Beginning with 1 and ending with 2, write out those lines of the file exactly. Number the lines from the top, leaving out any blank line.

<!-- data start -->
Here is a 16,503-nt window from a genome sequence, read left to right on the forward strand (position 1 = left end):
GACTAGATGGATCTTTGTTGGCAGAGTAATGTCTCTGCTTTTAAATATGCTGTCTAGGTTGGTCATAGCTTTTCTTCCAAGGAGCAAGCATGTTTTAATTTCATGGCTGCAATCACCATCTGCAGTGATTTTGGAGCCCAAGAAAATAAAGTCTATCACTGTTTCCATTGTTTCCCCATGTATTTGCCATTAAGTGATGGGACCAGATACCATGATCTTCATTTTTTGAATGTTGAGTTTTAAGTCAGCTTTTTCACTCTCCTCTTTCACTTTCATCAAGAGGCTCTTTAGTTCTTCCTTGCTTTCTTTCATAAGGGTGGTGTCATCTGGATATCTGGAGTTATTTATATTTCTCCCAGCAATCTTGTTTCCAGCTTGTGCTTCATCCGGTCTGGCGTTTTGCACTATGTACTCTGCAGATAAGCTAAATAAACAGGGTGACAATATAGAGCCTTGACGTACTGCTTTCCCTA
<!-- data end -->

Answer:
Here is a 16,503-nt window from a genome sequence, read left to right on the forward strand (position 1 = left end):
GACTAGATGGATCTTTGTTGGCAGAGTAATGTCTCTGCTTTTAAATATGCTGTCTAGGTTGGTCATAGCTTTTCTTCCAAGGAGCAAGCATGTTTTAATTTCATGGCTGCAATCACCATCTGCAGTGATTTTGGAGCCCAAGAAAATAAAGTCTATCACTGTTTCCATTGTTTCCCCATGTATTTGCCATTAAGTGATGGGACCAGATACCATGATCTTCATTTTTTGAATGTTGAGTTTTAAGTCAGCTTTTTCACTCTCCTCTTTCACTTTCATCAAGAGGCTCTTTAGTTCTTCCTTGCTTTCTTTCATAAGGGTGGTGTCATCTGGATATCTGGAGTTATTTATATTTCTCCCAGCAATCTTGTTTCCAGCTTGTGCTTCATCCGGTCTGGCGTTTTGCACTATGTACTCTGCAGATAAGCTAAATAAACAGGGTGACAATATAGAGCCTTGACGTACTGCTTTCCCTA